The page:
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Laboratory and Animal Investigations |

Potential Rebreathing After Continuous Positive Airway Pressure Failure During Sleep*

Ramon Farré, PhD; Josep M. Montserrat, MD; Eugeni Ballester, MD; Daniel Navajas, PhD
Author and Funding Information

*From the Unitat de Biofísica i Bioenginyeria (Drs. Farré and Navajas), Facultat de Medicina, Universitat de Barcelona; and Institut de Pneumologia i Cirurgia Toràcica (Drs. Montserrat and Ballester), Hospital Clinic, Institut d’Investigacions Biomèdiques August Pi Sunyer, Barcelona, Spain.

Correspondence to: Ramon Farré, Unitat Biofísica i Bioenginyeria, Facultat Medicina, Casanova 143, 08036 Barcelona, Spain; e-mail: farre@medicina.ub.es



Chest. 2002;121(1):196-200. doi:10.1378/chest.121.1.196
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Background: Continuous positive airway pressure (CPAP) is widely applied as a home treatment during sleep. Conventional CPAP devices are based on a blower to generate nasal pressure and to maintain air washout from the circuit. Because common CPAP systems do not incorporate alarms, failure in the device or in the electric supply could result in rebreathing.

Aim: To assess the potential rebreathing to which a patient could be subjected after CPAP failure.

Methods: Four conventional CPAP devices, PV100 (Breas Medica; Molnlycke, Sweden), CP90 (Taema; Antony, France), and SoloPlus and BiPAP (Respironics, Murrysville, PA), and three common exhalation ports (Whisper Swivel [Respironics], Plateau[ Respironics], and 4-mm orifice) were tested in a bench study. Rebreathing after failure was assessed by measuring the resistance of the exhalation port (Rep) and the resistance of the tubing plus CPAP device (Rtub), and by measuring O2 and CO2 concentrations in the nasal mask in a subject breathing through a CPAP system.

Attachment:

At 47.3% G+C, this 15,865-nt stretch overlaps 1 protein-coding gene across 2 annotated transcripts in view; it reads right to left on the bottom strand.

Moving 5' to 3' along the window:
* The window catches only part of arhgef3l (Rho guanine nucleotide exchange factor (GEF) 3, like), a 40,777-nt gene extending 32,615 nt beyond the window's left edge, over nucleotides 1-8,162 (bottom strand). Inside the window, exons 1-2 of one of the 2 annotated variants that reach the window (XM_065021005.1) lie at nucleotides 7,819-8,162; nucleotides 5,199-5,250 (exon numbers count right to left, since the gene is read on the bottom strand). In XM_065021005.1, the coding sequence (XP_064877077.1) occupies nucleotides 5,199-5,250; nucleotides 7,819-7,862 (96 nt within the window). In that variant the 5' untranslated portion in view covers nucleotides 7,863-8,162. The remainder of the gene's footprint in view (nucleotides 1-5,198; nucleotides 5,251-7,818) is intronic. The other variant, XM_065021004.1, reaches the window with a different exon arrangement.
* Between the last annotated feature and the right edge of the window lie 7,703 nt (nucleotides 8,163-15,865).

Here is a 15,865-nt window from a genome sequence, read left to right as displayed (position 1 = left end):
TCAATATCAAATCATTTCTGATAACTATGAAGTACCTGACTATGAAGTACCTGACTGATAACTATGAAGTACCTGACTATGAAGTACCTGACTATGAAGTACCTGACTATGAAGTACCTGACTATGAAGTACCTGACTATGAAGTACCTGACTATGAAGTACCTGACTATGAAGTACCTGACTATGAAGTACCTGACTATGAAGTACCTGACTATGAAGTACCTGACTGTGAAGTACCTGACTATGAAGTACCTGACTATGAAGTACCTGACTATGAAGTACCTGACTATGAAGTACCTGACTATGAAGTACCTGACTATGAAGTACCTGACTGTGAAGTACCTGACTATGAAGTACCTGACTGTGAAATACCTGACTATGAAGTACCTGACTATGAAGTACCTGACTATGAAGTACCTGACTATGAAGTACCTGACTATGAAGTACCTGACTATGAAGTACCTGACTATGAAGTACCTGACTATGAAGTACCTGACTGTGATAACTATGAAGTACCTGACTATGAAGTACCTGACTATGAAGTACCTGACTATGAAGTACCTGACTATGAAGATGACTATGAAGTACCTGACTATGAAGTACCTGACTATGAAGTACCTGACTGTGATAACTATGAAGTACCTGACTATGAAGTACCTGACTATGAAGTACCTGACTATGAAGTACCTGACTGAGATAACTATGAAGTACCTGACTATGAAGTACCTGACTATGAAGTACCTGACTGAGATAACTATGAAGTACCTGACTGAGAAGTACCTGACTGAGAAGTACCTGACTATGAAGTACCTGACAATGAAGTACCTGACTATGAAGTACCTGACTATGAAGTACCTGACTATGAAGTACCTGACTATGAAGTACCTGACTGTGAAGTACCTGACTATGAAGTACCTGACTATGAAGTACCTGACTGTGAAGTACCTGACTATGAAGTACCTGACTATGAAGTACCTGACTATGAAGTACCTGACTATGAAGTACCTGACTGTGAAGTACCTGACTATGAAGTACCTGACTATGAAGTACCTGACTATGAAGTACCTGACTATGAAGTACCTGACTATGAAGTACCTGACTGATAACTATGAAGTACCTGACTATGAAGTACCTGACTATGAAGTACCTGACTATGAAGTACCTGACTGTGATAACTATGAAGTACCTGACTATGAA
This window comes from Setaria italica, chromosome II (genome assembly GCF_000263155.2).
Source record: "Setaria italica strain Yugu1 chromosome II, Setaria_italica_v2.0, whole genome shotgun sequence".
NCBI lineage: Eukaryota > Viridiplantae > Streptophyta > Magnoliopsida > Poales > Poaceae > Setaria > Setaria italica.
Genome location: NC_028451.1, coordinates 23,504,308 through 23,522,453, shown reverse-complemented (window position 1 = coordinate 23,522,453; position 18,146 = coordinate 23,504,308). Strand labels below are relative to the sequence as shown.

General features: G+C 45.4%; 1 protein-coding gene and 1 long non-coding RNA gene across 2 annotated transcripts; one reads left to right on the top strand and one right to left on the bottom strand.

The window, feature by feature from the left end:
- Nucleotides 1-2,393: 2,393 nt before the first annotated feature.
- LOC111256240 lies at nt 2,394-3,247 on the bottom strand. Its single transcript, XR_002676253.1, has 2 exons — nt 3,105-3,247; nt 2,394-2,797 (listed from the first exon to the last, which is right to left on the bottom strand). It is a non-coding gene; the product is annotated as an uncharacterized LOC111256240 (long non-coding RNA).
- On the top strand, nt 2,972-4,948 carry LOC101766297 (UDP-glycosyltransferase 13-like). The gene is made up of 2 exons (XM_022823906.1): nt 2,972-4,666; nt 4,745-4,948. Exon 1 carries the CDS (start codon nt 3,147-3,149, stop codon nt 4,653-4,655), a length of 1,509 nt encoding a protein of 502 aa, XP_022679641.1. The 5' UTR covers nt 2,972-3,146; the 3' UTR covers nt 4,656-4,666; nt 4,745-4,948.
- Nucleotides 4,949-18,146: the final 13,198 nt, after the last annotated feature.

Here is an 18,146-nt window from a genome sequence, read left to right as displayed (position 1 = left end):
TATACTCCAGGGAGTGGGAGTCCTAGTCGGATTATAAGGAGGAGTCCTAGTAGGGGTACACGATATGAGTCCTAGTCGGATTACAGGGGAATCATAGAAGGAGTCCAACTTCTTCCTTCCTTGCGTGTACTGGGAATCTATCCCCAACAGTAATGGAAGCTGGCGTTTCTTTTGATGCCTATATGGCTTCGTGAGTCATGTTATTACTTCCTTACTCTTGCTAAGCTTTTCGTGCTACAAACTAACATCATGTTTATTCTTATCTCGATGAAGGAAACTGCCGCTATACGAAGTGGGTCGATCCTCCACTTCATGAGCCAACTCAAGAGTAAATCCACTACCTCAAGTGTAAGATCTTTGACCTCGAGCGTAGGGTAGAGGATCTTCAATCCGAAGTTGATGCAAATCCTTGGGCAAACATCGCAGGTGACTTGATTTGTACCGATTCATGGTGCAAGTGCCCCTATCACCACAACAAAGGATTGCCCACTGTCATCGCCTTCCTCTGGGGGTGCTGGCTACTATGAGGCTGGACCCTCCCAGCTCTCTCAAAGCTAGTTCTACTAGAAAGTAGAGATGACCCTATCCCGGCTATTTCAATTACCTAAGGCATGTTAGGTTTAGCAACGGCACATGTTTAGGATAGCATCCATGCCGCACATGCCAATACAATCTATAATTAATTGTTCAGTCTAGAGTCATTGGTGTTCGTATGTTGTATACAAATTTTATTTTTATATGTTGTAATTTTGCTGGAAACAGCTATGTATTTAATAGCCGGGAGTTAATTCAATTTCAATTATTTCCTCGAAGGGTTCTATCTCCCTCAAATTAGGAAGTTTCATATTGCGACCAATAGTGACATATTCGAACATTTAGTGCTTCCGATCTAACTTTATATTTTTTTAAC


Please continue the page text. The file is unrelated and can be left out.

Results: Rep was much higher (approximately 30 cm H2O × s/L) than Rtub (approximately 1 cm H2O × s/L). Most (approximately 90%) of the breathing tidal volume would flow from/to the tubing plus CPAP device, which represents a dead space (≥ 0.5 L) similar to the patient’s tidal volume. After CPAP failure, end-tidal O2 in the mask changed from 16.8 to 9.2% and end-tidal CO2 in the mask changed from 4.2 to 6.2%. By contrast, O2 and CO2 did not change when a nonrebreathing valve was placed in the mask.

Conclusions: Common CPAP systems run a risk of inducing rebreathing in case of failure. This risk could be easily avoided by including a passive valve in the apparatus.

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